Most Americans who have heard of Bayard Rustin know him by the historical taboo of his identity—that he was both black and gay—and as the man who orchestrated the landmark 1963 March on Washington for Jobs and Freedom, more popularly known as the March on Washington. But the individual behind these labels was so much more complex, and his impact within and beyond the civil rights movement was much more profound than this description suggests.
The radical nature of Rustin cannot be underscored enough. To be a not-so-closeted gay man and thrive in the conservative upper echelons of black society during the 1930s, ‘40s, ‘50s, and ‘60s was indeed remarkable. His lifetime of navigating race and sexuality—his “time on two crosses,” as coined by George Chauncey Jr. in his interview with Rustin just before his death in 1987—is iconic for LGBT people of color today, who find inspiration in his story as they wrestle with many of the same cultural and political dichotomies that he faced.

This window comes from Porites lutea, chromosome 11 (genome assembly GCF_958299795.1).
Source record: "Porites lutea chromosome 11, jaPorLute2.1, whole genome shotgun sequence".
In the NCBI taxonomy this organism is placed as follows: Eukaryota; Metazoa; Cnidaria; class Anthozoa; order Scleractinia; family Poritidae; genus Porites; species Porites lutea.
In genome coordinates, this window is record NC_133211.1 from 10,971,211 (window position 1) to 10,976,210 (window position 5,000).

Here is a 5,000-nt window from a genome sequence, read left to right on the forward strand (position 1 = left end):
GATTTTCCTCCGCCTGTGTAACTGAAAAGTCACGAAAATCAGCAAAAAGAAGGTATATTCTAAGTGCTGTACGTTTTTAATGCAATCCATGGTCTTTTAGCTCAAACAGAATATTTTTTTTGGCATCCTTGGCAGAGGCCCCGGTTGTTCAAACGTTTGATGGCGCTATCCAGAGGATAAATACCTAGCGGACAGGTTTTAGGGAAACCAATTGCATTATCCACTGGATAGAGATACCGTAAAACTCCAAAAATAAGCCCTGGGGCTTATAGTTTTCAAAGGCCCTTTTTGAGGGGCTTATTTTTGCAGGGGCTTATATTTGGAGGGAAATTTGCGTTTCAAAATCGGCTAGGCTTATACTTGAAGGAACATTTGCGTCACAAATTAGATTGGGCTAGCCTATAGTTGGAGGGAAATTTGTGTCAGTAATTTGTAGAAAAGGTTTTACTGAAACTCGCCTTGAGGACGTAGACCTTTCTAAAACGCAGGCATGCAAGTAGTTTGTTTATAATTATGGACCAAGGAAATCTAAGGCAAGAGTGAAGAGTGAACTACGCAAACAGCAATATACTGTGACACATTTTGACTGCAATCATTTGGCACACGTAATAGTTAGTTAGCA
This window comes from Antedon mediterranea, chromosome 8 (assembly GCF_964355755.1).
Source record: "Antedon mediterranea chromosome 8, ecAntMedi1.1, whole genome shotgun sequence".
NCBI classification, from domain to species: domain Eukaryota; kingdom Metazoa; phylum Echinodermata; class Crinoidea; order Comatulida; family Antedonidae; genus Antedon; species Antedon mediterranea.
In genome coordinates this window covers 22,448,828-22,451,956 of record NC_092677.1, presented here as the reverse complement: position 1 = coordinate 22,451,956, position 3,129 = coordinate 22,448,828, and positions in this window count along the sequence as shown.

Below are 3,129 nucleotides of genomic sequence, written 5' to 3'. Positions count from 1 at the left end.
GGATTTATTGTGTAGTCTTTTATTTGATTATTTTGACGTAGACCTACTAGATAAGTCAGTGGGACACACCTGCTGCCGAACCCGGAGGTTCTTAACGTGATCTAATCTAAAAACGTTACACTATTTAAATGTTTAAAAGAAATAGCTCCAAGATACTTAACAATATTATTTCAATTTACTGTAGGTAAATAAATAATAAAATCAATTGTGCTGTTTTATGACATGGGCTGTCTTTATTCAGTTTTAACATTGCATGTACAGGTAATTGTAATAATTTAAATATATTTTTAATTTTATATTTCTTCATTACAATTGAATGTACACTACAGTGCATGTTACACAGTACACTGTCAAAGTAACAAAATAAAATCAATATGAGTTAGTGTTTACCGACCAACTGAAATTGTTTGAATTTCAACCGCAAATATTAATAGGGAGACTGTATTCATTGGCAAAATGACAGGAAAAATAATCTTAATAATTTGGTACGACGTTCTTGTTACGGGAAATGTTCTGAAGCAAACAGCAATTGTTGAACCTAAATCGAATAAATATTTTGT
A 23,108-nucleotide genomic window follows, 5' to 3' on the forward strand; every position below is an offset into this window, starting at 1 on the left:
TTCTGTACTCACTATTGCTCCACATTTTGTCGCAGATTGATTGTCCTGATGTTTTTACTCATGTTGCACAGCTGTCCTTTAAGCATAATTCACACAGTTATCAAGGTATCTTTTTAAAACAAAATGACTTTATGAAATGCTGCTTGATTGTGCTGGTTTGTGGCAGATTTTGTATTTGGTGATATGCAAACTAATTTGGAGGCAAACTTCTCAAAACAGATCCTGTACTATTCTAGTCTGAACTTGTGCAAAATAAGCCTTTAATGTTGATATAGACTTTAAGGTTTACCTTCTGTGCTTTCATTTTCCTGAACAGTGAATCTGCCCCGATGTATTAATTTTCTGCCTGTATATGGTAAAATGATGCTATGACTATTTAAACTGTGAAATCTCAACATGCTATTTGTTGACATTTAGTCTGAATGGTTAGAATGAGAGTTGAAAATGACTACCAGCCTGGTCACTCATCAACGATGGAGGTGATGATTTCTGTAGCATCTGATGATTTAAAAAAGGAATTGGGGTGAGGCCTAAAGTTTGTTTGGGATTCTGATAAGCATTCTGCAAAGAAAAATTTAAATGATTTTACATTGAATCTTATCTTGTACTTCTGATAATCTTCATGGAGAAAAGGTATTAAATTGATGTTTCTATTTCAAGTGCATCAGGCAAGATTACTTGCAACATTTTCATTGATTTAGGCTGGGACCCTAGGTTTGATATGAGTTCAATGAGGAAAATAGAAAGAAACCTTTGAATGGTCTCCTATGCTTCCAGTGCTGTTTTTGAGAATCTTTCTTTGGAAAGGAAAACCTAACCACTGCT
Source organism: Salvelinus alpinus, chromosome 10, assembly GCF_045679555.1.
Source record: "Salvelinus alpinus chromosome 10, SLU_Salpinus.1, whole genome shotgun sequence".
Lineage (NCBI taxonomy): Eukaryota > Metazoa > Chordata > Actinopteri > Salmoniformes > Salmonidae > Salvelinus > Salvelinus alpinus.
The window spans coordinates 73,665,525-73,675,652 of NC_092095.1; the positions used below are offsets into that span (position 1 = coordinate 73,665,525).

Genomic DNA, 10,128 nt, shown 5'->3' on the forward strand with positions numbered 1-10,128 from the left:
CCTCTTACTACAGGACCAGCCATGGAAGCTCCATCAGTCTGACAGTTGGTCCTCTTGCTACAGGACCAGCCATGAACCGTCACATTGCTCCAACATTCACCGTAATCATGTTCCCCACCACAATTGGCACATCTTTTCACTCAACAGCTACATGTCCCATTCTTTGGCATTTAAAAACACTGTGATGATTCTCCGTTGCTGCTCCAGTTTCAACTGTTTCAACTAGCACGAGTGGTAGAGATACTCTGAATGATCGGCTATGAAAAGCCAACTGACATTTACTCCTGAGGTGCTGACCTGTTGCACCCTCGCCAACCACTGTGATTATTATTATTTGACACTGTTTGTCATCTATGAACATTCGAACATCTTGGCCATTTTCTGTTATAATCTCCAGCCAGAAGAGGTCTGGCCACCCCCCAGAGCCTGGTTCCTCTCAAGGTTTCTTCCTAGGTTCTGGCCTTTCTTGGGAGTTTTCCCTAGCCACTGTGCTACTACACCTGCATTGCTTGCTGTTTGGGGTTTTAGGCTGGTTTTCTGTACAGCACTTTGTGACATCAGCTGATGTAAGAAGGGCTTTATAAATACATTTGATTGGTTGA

Download the full report at the Center for American Progress.